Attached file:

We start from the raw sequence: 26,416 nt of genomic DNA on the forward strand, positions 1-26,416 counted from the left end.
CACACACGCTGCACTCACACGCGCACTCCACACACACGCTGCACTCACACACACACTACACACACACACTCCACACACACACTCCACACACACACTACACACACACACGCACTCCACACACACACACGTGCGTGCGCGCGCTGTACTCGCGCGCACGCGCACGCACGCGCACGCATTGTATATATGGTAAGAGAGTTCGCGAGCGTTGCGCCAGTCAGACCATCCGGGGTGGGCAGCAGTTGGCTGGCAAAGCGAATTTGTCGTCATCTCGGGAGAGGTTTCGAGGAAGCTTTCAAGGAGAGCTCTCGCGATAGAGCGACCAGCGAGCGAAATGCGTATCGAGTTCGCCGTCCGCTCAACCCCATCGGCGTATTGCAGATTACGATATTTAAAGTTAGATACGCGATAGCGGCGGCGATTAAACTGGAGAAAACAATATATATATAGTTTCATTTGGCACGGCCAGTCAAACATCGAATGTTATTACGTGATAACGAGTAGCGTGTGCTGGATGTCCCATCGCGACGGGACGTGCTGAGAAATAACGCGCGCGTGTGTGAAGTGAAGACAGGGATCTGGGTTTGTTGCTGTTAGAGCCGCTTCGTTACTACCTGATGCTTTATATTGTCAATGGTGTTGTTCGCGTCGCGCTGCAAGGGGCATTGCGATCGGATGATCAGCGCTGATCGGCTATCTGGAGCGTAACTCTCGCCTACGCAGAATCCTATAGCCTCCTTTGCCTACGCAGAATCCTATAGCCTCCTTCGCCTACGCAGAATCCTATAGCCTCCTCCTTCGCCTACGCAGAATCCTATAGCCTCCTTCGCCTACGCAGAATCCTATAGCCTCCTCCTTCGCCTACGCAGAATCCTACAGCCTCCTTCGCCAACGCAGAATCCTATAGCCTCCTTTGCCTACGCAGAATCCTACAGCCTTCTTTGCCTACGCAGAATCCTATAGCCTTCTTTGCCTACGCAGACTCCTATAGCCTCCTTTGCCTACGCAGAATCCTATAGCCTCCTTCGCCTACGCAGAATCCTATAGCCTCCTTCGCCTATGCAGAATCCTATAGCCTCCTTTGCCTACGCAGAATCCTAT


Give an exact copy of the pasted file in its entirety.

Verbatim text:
We start from the raw sequence: 26,416 nt of genomic DNA on the forward strand, positions 1-26,416 counted from the left end.
CACACACGCTGCACTCACACGCGCACTCCACACACACGCTGCACTCACACACACACTACACACACACACTCCACACACACACTCCACACACACACTACACACACACACGCACTCCACACACACACACGTGCGTGCGCGCGCTGTACTCGCGCGCACGCGCACGCACGCGCACGCATTGTATATATGGTAAGAGAGTTCGCGAGCGTTGCGCCAGTCAGACCATCCGGGGTGGGCAGCAGTTGGCTGGCAAAGCGAATTTGTCGTCATCTCGGGAGAGGTTTCGAGGAAGCTTTCAAGGAGAGCTCTCGCGATAGAGCGACCAGCGAGCGAAATGCGTATCGAGTTCGCCGTCCGCTCAACCCCATCGGCGTATTGCAGATTACGATATTTAAAGTTAGATACGCGATAGCGGCGGCGATTAAACTGGAGAAAACAATATATATATAGTTTCATTTGGCACGGCCAGTCAAACATCGAATGTTATTACGTGATAACGAGTAGCGTGTGCTGGATGTCCCATCGCGACGGGACGTGCTGAGAAATAACGCGCGCGTGTGTGAAGTGAAGACAGGGATCTGGGTTTGTTGCTGTTAGAGCCGCTTCGTTACTACCTGATGCTTTATATTGTCAATGGTGTTGTTCGCGTCGCGCTGCAAGGGGCATTGCGATCGGATGATCAGCGCTGATCGGCTATCTGGAGCGTAACTCTCGCCTACGCAGAATCCTATAGCCTCCTTTGCCTACGCAGAATCCTATAGCCTCCTTCGCCTACGCAGAATCCTATAGCCTCCTCCTTCGCCTACGCAGAATCCTATAGCCTCCTTCGCCTACGCAGAATCCTATAGCCTCCTCCTTCGCCTACGCAGAATCCTACAGCCTCCTTCGCCAACGCAGAATCCTATAGCCTCCTTTGCCTACGCAGAATCCTACAGCCTTCTTTGCCTACGCAGAATCCTATAGCCTTCTTTGCCTACGCAGACTCCTATAGCCTCCTTTGCCTACGCAGAATCCTATAGCCTCCTTCGCCTACGCAGAATCCTATAGCCTCCTTCGCCTATGCAGAATCCTATAGCCTCCTTTGCCTACGCAGAATCCTAT